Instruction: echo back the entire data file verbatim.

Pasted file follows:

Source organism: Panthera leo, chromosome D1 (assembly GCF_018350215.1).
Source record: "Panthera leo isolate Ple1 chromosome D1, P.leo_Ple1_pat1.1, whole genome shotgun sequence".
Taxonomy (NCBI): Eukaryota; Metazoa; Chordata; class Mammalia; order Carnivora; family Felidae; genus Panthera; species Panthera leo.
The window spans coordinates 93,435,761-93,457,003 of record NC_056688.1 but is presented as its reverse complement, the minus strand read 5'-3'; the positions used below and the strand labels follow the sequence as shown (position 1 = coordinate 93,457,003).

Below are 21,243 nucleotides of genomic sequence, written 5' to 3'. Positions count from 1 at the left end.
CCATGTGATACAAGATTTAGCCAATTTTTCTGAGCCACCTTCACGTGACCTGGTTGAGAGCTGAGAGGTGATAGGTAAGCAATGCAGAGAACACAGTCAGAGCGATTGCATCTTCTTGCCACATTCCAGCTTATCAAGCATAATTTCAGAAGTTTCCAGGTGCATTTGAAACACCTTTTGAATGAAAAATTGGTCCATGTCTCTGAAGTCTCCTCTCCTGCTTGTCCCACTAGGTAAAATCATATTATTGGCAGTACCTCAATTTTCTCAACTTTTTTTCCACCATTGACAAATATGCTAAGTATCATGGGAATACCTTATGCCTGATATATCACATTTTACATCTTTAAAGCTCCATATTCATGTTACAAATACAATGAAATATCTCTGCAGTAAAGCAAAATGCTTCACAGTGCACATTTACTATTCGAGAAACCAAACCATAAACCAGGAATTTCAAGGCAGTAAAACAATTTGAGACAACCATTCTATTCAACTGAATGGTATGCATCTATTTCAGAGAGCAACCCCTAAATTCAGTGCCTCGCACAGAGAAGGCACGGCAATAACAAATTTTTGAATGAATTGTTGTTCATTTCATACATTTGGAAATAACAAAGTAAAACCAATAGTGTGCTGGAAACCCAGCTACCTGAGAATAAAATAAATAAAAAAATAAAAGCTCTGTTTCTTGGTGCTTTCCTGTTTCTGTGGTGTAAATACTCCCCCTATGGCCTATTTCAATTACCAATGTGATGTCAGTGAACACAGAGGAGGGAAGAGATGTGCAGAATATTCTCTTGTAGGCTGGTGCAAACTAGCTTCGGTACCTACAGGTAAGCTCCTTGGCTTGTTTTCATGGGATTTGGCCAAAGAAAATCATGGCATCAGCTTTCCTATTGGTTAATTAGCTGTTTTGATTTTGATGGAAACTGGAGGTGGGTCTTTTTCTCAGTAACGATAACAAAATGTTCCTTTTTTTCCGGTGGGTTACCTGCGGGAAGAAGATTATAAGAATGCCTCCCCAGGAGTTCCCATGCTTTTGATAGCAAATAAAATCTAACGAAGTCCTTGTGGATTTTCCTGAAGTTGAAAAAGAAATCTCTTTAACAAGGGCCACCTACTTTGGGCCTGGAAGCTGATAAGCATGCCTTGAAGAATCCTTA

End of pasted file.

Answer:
Source organism: Panthera leo, chromosome D1 (assembly GCF_018350215.1).
Source record: "Panthera leo isolate Ple1 chromosome D1, P.leo_Ple1_pat1.1, whole genome shotgun sequence".
Taxonomy (NCBI): Eukaryota; Metazoa; Chordata; class Mammalia; order Carnivora; family Felidae; genus Panthera; species Panthera leo.
The window spans coordinates 93,435,761-93,457,003 of record NC_056688.1 but is presented as its reverse complement, the minus strand read 5'-3'; the positions used below and the strand labels follow the sequence as shown (position 1 = coordinate 93,457,003).

Below are 21,243 nucleotides of genomic sequence, written 5' to 3'. Positions count from 1 at the left end.
CCATGTGATACAAGATTTAGCCAATTTTTCTGAGCCACCTTCACGTGACCTGGTTGAGAGCTGAGAGGTGATAGGTAAGCAATGCAGAGAACACAGTCAGAGCGATTGCATCTTCTTGCCACATTCCAGCTTATCAAGCATAATTTCAGAAGTTTCCAGGTGCATTTGAAACACCTTTTGAATGAAAAATTGGTCCATGTCTCTGAAGTCTCCTCTCCTGCTTGTCCCACTAGGTAAAATCATATTATTGGCAGTACCTCAATTTTCTCAACTTTTTTTCCACCATTGACAAATATGCTAAGTATCATGGGAATACCTTATGCCTGATATATCACATTTTACATCTTTAAAGCTCCATATTCATGTTACAAATACAATGAAATATCTCTGCAGTAAAGCAAAATGCTTCACAGTGCACATTTACTATTCGAGAAACCAAACCATAAACCAGGAATTTCAAGGCAGTAAAACAATTTGAGACAACCATTCTATTCAACTGAATGGTATGCATCTATTTCAGAGAGCAACCCCTAAATTCAGTGCCTCGCACAGAGAAGGCACGGCAATAACAAATTTTTGAATGAATTGTTGTTCATTTCATACATTTGGAAATAACAAAGTAAAACCAATAGTGTGCTGGAAACCCAGCTACCTGAGAATAAAATAAATAAAAAAATAAAAGCTCTGTTTCTTGGTGCTTTCCTGTTTCTGTGGTGTAAATACTCCCCCTATGGCCTATTTCAATTACCAATGTGATGTCAGTGAACACAGAGGAGGGAAGAGATGTGCAGAATATTCTCTTGTAGGCTGGTGCAAACTAGCTTCGGTACCTACAGGTAAGCTCCTTGGCTTGTTTTCATGGGATTTGGCCAAAGAAAATCATGGCATCAGCTTTCCTATTGGTTAATTAGCTGTTTTGATTTTGATGGAAACTGGAGGTGGGTCTTTTTCTCAGTAACGATAACAAAATGTTCCTTTTTTTCCGGTGGGTTACCTGCGGGAAGAAGATTATAAGAATGCCTCCCCAGGAGTTCCCATGCTTTTGATAGCAAATAAAATCTAACGAAGTCCTTGTGGATTTTCCTGAAGTTGAAAAAGAAATCTCTTTAACAAGGGCCACCTACTTTGGGCCTGGAAGCTGATAAGCATGCCTTGAAGAATCCTTA